Since taking the reins of Princeton in 2007, Banghart has worked painstakingly to create a culture in which player growth is paramount. It has begun to define the Tigers, and in Wheatley’s case, it meant shifting a mentality from humility to unabashed, indomitable confidence.

alex_wheatley_1

Humility—a wonderful life skill, but, as Banghart notes, a performance inhibitor during the rush of action that defines this game. Wheatley can need a little prodding to become, well, unstoppable.

“She’s just a machine,” says Tarakchian, a 6-0 senior who guards Wheatley in the low post during practice. “And she’s just a good person to her core. I always make fun of her: she’s, like, so nice that it’s kind of rude. She’ll think something over eight times before she does it, because she wants everybody to be happy with it.”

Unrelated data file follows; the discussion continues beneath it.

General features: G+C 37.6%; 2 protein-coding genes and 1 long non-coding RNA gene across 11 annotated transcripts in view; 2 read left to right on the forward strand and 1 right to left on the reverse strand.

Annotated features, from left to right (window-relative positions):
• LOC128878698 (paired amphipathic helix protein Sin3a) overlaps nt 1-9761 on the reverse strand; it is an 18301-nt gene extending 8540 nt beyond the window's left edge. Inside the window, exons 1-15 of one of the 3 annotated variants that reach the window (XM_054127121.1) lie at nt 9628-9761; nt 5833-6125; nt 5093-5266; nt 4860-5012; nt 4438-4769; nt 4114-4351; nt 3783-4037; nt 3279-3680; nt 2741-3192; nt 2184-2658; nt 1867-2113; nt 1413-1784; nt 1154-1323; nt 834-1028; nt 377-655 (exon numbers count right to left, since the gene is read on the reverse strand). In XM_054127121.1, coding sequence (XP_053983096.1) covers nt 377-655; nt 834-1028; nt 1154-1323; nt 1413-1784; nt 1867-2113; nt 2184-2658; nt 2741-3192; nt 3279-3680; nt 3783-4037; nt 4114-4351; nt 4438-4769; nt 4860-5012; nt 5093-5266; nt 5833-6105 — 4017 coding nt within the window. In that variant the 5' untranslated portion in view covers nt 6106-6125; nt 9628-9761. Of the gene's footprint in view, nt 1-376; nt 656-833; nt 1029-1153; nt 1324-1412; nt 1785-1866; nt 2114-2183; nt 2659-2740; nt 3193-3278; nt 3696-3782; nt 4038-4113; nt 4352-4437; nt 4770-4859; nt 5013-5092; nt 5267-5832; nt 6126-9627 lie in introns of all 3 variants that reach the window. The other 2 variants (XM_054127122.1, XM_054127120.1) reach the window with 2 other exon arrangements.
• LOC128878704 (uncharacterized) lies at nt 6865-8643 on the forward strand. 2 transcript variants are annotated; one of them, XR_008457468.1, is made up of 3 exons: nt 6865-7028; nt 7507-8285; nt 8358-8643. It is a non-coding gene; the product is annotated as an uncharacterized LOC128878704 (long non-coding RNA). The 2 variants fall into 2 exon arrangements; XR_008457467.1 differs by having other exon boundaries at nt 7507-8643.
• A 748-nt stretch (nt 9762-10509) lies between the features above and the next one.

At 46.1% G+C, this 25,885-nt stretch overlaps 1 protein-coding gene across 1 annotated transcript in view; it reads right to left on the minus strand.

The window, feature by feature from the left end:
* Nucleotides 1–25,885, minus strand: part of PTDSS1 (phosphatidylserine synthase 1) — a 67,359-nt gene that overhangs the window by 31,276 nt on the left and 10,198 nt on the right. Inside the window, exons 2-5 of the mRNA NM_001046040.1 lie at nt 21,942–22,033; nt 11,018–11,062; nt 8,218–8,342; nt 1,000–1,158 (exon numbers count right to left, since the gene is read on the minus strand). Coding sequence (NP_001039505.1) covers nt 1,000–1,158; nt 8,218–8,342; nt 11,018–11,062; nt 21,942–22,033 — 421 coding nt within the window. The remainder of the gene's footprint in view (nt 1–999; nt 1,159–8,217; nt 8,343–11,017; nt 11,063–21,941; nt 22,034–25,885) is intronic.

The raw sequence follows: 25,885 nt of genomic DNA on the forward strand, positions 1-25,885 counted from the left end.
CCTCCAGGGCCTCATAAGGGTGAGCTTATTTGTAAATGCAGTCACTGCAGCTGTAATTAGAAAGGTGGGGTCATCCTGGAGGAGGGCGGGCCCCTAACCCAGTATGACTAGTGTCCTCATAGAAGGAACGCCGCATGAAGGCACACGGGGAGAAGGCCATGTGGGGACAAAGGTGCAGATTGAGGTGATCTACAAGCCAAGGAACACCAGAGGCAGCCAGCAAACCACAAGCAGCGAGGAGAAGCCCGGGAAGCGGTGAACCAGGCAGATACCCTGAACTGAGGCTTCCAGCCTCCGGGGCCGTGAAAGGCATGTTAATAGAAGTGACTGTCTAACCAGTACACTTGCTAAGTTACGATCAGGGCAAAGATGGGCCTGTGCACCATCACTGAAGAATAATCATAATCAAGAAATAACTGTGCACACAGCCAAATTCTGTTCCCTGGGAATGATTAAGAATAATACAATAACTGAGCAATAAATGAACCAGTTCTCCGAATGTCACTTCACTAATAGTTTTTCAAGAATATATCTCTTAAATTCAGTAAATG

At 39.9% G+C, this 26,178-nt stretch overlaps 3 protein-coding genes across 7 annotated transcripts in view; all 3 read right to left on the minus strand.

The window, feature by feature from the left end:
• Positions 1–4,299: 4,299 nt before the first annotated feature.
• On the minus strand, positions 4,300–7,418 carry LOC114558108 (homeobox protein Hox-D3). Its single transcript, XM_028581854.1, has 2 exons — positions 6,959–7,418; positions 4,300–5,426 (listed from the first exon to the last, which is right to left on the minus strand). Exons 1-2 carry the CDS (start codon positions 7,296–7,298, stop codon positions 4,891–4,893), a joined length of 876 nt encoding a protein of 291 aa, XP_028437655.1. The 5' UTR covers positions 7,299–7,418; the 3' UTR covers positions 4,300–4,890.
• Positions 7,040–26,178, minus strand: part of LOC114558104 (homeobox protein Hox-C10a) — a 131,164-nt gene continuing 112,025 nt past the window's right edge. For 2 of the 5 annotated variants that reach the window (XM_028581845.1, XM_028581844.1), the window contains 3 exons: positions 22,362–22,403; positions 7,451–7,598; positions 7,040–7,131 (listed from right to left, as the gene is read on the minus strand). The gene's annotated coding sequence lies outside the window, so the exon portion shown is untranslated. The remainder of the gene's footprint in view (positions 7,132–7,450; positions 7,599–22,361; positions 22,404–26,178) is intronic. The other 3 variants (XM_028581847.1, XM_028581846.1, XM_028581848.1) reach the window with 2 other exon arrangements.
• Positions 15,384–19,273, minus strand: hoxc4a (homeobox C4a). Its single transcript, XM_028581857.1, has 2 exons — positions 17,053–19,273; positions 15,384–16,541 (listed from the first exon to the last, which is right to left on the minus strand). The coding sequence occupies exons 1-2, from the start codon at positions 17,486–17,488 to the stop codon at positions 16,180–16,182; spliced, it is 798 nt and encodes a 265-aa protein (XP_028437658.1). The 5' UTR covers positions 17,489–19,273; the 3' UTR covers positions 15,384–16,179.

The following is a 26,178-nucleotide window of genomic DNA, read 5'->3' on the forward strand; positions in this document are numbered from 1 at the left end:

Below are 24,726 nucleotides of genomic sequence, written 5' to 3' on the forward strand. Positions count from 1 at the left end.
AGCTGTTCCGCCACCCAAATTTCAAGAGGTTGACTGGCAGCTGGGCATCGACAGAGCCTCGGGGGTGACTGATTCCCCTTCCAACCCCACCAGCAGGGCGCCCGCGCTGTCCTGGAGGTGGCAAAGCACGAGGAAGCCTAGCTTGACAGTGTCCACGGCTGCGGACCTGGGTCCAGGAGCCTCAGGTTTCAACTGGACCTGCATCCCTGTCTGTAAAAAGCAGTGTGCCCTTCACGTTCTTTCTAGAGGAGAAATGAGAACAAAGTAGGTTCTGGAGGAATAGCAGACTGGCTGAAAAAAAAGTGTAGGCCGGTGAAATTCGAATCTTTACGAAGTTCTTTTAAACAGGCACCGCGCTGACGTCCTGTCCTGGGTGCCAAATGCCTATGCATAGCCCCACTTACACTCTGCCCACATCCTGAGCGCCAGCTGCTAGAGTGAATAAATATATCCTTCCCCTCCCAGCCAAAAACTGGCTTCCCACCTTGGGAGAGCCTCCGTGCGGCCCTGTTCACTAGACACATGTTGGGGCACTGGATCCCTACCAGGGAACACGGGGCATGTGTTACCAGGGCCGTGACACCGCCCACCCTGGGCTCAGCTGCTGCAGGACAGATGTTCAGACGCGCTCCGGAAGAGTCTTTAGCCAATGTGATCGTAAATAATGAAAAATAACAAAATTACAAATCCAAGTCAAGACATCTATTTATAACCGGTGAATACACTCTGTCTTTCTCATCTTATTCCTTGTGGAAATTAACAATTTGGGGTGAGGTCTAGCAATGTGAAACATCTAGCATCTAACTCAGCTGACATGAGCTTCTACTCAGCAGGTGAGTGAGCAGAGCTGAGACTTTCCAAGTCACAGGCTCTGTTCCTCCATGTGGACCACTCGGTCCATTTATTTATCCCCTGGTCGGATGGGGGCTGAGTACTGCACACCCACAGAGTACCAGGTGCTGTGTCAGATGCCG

“She’s selfless to a fault,” says Michelle Miller, another Tigers senior. “Coach is always getting on her—You need to elevate and shoot that!—if we get the ball to her inside, and she kicks it out because she’s guarded. We all want her to be more aggressive, because she has the talent and the ability to really be a presence inside. And we need that.”

For Wheatley, it’s meant overcoming what she describes as her own nervous personality. “And basketball has helped me push past that,” Wheatley says. “It’s such a different culture, and such a supportive network. Playing at the level we do at Princeton is not an easy task, but you think, Sure, I can do this. It lends a new perspective: and the one among my teammates and coaches is: Try to do the impossible.”